Familial IDVAs

IDVAs (Independent domestic violence advisors) are front line practitioners with specialist training in delivering practical and emotional support to victims of domestic abuse, and their children. While the vast majority of clients will have experienced violence and abuse from a partner or ex-partner, a small percentage of the work involves what is termed “familial violence”, and I was pleased to be able to speak with 2 Familial IDVAs recently to hear more about what they are able to offer.

Patience and Susie are based in the Stronger Communities Directorate for Southampton. Theirs is an ‘adult service’ and so they support a range of individuals where there has been what they term COPA (child on parent abuse), POCA (parent on child abuse), sibling abuse, or abuse to grandparents, as well as honour-based abuse; all where the perpetrator is over 16 years of age. Those using harmful behaviour are mostly male, and a mix of adolescents and men in their 30s and 40s, with the vast majority of the work involving abuse from men to their mothers. There is often a link with intimate partner violence, in that the perpetrators ‘ping-pong’ between the homes of their partner and their parent. They work with an average of 75 – 100 high risk cases a year referred through the MASH (multi-agency safeguarding hub), using tools from their IDVA training, and from specialist adolescent to parent violence (APV) training, in their case provided by AVA.

While some of the skills are transferable, there are very different dynamics with APV and so it is important to have this broader understanding and perspective. 

Familial IDVA work is short term – around 4 months though sometimes longer – and involves the offer of emotional support, risk assessment and safety planning, and then referral on to a more appropriate service. It is notable that issues of love and guilt are frequent themes which come up in the emotional support work, and the victim will often be concerned to find help for their child and to enable them to remain safe together. The work is solely with the adult victim, but ideally they would work in conjunction with others offering a service to the perpetrator, and there is frustration that this is not always possible or available. If the adult victim is not identified as vulnerable in their own right, or the young person is similarly not considered vulnerable, then it can be difficult to access support from Children’s or Adults’ Social Care for instance.

Despite these frustrations however, both Patience and Susie reported tangible benefits which are experienced by those they support. For many, them “just being there” no matter what, being non-judgemental, and listening helps victims to keep going, to remain safe, and to develop greater self-confidence. They recognise the privilege of being allowed into people’s lives and are keen to emphasise the importance of viewing the victims as the experts in their situation – rather than rushing in with ideas and suggestions. So they seek to help their clients find their own solutions, reflecting on what has already been tried, rather than suggesting lots of new things themselves.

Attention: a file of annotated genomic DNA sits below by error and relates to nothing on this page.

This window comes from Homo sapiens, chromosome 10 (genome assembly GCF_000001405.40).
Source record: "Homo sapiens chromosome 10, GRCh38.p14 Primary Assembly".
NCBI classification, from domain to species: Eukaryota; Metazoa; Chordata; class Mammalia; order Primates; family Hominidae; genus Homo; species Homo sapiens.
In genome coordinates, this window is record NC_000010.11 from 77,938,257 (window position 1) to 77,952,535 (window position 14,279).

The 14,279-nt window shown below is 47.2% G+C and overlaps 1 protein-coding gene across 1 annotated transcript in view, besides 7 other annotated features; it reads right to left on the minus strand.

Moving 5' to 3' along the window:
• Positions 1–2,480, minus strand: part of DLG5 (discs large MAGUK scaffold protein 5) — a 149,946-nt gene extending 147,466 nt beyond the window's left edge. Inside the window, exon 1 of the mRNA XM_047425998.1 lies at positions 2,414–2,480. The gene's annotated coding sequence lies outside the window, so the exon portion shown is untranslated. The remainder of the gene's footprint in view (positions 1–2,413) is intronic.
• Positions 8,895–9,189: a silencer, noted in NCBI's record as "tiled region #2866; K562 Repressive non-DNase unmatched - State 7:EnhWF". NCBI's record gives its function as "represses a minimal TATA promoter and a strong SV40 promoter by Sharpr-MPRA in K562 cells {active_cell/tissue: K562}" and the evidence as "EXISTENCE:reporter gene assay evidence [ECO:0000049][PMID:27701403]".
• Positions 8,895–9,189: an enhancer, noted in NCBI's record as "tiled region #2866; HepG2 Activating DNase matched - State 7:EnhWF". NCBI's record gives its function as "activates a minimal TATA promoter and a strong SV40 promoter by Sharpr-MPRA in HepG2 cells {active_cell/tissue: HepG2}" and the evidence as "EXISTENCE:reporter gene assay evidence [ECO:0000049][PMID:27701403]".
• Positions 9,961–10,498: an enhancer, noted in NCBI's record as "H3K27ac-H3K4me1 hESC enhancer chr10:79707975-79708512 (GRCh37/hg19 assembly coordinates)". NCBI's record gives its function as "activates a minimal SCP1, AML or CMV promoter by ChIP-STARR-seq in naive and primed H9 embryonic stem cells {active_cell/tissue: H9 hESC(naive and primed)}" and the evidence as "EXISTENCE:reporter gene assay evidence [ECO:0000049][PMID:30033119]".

Is this a role that could be rolled out more widely?

It is often said that our understanding of children’s violence towards their parents lags a long way behind that of intimate partner abuse, and yet we have seen a tremendous increase in interest and awareness over the last 10 – 15 years. Many things work together to discourage those experiencing CPV from coming forward for help – the stigma, lack of awareness, poor resource provision, but the situation is improving and we will undoubtedly see a rise in the demand for help. In an ideal world we would see a range of services to meet the needs of many different family configurations and situations, with expertise spread evenly around the country and throughout different sectors. In the meantime, it is encouraging to see a growing and widening appreciation of the pain and harm caused through CPV, and an increasing group of practitioners trained to provide a service within their field of work.    

1 Comment

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One response to “Familial IDVAs

  1. Kate

    Maybe this is something tangible that we could focus on. Getting each local council to employ, or have appointed provision for at least one person with training and understanding in Child on Parent abuse.

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